Additionally, there are introductions to logging (in the context of debug flags), unit testing, code coverage, and error handling. Rounding off the book are chapters on benchmarking, profiling and some simple optimisation techniques (e.g. don't shell out to an external program if you can do the task in perl, use pipes and fork instead of writing to a temporary file), a chapter of tips for programmers coming to Perl from Java, shell scripting, C, C++ and Fortran. Finally there's a chapter covering debugging CGI programs.

Throughout, there's also some more philosophical (or touchy-feely) material, with exhortations to being a good citizen of the Republic of Perl and your work environment. If you're a more experienced developer, and you've read the likes of Code Complete and Refactoring, much of this is either obvious or has been given in more detail in other books, which is why I think the less experienced you are, the more you'll get out of it.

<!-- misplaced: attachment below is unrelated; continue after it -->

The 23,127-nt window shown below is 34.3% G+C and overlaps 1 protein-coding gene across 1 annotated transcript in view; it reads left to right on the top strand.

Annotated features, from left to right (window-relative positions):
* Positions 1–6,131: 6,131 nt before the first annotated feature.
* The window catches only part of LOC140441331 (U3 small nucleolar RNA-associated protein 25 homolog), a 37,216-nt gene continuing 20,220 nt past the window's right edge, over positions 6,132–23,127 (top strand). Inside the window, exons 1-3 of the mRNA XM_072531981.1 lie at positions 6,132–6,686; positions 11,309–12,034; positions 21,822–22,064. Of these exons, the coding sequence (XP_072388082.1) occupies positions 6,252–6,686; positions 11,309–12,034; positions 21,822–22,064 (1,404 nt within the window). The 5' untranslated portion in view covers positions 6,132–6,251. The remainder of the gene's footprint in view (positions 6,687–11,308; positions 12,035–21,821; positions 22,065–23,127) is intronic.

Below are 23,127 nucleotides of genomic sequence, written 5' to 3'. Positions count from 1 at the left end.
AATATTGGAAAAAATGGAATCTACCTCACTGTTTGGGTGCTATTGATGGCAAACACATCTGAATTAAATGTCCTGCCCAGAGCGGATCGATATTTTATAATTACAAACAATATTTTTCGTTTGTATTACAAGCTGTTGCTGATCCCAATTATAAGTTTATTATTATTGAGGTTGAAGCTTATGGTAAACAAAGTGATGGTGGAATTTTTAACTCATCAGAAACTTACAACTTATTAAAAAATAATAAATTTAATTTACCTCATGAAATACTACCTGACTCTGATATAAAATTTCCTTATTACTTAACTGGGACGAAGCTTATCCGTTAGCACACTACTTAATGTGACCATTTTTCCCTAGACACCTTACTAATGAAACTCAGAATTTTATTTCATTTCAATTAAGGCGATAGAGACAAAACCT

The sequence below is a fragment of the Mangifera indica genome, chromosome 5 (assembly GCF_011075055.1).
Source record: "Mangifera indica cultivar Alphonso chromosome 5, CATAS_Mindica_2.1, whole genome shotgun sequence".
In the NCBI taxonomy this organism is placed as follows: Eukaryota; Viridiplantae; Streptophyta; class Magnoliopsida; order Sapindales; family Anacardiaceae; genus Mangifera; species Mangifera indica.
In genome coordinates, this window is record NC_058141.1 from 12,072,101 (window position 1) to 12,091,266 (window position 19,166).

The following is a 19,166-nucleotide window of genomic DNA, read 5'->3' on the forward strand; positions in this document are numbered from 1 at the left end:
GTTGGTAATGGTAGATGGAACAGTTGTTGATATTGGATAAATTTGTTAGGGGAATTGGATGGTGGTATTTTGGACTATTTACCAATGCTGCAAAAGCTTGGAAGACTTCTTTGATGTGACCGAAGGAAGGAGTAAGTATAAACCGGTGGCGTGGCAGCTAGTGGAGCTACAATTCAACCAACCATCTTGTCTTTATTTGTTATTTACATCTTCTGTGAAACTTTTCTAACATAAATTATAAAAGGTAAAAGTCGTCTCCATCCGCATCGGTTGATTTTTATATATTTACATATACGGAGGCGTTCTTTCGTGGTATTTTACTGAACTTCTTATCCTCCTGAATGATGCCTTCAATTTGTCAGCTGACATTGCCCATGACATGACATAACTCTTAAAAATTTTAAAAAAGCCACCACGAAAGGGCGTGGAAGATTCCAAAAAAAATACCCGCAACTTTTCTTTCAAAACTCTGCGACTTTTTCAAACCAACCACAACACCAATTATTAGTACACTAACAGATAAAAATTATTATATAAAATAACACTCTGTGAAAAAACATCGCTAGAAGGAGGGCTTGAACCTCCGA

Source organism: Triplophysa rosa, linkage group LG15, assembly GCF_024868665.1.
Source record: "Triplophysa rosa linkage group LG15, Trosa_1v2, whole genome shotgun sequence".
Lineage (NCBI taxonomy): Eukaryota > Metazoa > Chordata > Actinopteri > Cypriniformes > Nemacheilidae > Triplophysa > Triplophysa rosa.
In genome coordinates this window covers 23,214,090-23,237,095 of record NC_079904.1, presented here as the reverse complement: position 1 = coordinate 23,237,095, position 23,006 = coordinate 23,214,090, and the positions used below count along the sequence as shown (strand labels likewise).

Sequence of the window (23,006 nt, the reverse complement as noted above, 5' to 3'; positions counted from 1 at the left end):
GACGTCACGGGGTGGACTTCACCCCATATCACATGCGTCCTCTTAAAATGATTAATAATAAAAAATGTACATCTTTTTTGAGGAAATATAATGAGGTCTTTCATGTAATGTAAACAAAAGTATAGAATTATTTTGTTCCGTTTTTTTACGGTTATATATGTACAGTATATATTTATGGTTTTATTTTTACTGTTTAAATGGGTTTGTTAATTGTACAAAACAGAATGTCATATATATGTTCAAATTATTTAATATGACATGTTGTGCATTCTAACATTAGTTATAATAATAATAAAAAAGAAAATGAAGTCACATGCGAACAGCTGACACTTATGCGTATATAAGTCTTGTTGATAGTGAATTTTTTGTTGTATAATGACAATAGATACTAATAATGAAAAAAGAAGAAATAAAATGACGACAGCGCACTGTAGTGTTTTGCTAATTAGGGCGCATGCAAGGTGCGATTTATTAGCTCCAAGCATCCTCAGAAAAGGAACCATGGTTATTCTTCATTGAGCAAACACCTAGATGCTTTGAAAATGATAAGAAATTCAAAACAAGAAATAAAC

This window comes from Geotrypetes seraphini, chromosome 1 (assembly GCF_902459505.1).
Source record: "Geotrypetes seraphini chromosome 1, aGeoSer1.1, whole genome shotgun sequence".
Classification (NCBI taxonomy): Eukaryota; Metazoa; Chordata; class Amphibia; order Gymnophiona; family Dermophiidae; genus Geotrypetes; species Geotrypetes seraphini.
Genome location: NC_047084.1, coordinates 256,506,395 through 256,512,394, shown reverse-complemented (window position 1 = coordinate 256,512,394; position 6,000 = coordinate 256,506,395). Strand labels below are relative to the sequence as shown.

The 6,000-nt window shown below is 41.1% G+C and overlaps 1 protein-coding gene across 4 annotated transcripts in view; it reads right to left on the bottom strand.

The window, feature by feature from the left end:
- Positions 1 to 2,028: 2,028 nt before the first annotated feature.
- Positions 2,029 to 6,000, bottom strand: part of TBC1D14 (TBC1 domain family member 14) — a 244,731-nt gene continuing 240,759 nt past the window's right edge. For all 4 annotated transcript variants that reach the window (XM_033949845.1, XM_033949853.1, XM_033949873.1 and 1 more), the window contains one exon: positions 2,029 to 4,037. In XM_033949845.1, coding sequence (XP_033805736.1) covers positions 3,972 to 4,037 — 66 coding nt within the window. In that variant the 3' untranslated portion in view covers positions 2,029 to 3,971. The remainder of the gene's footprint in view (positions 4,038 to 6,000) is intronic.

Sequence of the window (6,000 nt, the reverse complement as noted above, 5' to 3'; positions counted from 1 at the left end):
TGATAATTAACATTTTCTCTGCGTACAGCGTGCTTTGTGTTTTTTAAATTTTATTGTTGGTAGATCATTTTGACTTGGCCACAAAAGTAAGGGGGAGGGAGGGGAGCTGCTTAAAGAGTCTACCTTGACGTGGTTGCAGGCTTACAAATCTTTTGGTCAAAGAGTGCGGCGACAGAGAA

If you've been around the block a couple of times, I think you'll find that while there is a lot of ground covered, it's not particular deep. It's good to have issues like unit testing, profiling, benchmarking and logging introduced, but you'll quickly have to look elsewhere for more detailed (not to mention up-to-date) information for use in your own code. If you've read the likes of Effective Perl Programming, Perl Testing and of course, the mighty Perl Best Practices, there's not a lot left to see. However, chapter 8 presents some neat puzzlers, where a seemingly innocuous piece of code is suffering from a missing, misplaced or transposed character, and some useful tips for interpreting the syntax errors are presented.